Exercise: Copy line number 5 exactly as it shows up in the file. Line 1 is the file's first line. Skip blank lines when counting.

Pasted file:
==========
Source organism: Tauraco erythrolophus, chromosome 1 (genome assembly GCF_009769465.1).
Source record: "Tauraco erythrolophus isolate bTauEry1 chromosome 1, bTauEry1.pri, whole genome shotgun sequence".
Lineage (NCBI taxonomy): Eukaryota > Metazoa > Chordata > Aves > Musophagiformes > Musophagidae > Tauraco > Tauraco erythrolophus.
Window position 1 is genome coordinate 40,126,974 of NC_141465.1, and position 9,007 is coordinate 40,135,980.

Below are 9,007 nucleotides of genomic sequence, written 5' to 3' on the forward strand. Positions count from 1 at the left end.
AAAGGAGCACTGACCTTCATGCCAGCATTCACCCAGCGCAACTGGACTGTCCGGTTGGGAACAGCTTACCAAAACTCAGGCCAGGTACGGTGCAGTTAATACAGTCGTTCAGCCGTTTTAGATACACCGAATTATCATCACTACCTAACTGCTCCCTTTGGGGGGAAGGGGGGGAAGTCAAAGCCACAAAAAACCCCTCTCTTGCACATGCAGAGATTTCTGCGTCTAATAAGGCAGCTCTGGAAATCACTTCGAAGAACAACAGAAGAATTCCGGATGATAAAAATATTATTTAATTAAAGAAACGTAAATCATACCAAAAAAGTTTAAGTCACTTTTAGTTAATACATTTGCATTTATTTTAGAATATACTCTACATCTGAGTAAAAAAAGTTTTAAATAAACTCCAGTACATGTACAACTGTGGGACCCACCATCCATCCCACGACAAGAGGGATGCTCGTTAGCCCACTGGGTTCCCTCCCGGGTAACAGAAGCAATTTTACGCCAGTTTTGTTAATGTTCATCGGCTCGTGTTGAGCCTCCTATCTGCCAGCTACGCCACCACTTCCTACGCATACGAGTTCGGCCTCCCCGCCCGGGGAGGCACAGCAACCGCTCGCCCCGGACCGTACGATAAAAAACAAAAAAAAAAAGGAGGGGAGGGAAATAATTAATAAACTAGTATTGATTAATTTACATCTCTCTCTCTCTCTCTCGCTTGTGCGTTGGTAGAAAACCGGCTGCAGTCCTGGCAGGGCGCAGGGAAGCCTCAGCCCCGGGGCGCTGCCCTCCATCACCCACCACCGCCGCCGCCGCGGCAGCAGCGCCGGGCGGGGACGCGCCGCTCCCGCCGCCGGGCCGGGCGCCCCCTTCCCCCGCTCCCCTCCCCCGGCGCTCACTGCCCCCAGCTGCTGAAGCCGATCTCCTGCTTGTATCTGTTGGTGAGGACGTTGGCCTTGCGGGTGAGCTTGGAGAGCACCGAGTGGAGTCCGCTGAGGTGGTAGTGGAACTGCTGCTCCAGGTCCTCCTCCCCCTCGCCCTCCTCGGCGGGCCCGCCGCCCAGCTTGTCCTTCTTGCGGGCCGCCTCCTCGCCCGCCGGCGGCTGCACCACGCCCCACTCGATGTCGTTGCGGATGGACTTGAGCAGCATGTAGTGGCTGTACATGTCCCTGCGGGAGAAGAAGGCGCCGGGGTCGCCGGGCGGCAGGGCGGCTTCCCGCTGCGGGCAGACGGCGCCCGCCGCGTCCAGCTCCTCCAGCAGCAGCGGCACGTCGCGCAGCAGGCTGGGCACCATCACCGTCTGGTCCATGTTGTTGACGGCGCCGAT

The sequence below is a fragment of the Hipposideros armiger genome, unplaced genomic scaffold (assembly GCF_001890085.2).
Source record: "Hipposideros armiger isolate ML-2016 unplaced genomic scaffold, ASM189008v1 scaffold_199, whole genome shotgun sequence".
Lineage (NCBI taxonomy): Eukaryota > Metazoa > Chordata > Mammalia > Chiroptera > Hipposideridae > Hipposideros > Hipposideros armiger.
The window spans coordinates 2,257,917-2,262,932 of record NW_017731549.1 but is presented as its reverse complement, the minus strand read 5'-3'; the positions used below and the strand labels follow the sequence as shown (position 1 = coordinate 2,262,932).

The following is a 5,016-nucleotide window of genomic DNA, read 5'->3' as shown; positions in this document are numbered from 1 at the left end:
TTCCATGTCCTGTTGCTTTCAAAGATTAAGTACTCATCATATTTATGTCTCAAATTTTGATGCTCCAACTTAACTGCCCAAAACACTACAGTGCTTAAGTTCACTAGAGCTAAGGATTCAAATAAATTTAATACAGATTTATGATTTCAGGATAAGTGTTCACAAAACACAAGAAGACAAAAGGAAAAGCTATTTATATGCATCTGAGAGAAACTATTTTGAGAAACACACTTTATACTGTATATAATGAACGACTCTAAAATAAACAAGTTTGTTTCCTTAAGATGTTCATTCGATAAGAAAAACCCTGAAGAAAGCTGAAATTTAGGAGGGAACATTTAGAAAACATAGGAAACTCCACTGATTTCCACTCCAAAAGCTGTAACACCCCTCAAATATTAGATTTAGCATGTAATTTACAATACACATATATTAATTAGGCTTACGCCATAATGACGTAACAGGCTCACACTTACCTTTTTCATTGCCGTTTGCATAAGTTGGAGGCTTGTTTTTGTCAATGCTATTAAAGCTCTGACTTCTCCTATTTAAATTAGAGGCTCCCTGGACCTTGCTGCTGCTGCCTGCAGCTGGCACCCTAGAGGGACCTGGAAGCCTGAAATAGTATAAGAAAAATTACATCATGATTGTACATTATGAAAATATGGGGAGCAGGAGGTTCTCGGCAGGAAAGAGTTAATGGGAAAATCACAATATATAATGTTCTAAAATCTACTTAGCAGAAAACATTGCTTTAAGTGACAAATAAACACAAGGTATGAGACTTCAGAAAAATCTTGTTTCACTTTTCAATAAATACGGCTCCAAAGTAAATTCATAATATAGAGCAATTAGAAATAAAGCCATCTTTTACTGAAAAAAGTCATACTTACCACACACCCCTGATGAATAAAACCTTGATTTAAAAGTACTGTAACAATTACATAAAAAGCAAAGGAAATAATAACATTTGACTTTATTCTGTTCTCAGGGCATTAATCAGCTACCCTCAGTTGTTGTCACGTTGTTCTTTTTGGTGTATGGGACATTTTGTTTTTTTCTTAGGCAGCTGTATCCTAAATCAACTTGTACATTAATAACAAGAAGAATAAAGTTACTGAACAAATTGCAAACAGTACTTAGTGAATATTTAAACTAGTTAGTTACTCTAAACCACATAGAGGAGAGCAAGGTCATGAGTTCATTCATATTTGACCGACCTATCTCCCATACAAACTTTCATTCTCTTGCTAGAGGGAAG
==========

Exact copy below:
Below are 9,007 nucleotides of genomic sequence, written 5' to 3' on the forward strand. Positions count from 1 at the left end.